The physician assistant hospitalist: a time-motion study

Julia V. Beresford, Roderick S. Hooker


Objective: The role of hospital-based physician assistants (PAs) is in need of delineation. To learn more about their activities, an administrative research project compared the tasks of hospitalists. In this setting an MD-PA team managed the adult medicine ward each weekday while three MDs rotated shifts.
Methods: A priori a survey of hospitalist activities was administered to four providers in a medium sized hospital (3 MDs and 1 PA). This was followed by time-motion documentation that involved shadowing each member of the MD-PA hospitalist teams over a three-month period. A univariate analysis of activity patterns (perceived and observed) assessed what was perceived and what actually occurred on the wards. The mean, standard deviation, and difference in means for each task were calculated.
Results: In the survey the PA reported she spent one-half of her hospitalist workdays on direct patient care and the physicians spent less time on direct patient care. Physicians believed they spent half days on direct patient care and believed the PA spent less time on direct patient care than they did. In the time-motion study shadowing the four hospitalists separately what was observed was that the PA spent 18% of her workday on direct patient care and 54% on indirect patient care - primarily patient encounter documentation. The three physicians spent 15% of their workday on direct patient care and 54% on indirect patient care – primarily patient encounter documentation. In summary, the perception of what each provider thought they did and what they in fact did differed significantly when actually observed. All four hospitalists (regardless of team composition) spent less than 20% of their workday with patients, and the rest divided among documentation, examination and test results, hospital meetings, and breaks. Task activity was similar for all providers except MDs attended more administrative meetings than the PA.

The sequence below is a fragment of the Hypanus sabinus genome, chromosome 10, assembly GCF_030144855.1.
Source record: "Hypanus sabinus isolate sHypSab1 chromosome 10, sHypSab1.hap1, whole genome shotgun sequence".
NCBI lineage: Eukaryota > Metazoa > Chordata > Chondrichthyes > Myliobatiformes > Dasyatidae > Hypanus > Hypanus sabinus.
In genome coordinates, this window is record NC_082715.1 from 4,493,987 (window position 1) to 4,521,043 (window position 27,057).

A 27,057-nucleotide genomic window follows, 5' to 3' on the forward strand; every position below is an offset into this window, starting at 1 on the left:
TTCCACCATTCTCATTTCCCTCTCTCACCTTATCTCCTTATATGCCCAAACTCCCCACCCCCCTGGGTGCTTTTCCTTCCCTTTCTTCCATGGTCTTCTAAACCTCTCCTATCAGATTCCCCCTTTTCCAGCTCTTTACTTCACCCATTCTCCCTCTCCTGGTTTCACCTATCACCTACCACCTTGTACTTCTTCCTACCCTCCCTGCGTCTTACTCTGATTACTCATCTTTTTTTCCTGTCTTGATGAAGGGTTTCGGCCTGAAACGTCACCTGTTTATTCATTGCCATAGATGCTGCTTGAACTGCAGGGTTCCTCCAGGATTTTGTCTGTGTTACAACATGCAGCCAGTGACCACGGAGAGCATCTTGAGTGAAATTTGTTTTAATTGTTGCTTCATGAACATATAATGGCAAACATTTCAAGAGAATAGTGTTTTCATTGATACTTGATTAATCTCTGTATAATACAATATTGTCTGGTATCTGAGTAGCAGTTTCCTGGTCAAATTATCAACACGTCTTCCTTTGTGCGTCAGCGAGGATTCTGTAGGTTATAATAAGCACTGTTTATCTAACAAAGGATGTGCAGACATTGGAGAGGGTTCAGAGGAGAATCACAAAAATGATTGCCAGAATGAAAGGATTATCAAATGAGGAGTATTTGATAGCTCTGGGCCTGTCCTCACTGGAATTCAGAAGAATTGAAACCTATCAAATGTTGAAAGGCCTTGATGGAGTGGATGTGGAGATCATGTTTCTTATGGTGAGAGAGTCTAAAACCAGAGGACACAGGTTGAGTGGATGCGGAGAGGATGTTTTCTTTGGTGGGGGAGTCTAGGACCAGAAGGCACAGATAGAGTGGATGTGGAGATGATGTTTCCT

Conclusions: The perception that physicians have of PA roles and what a PA actually does has been a reoccurring observation. A lack of understanding of PA role delineation by physicians may contribute to employment reluctance.

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Journal of Hospital Administration

ISSN 1927-6990(Print)   ISSN 1927-7008(Online)

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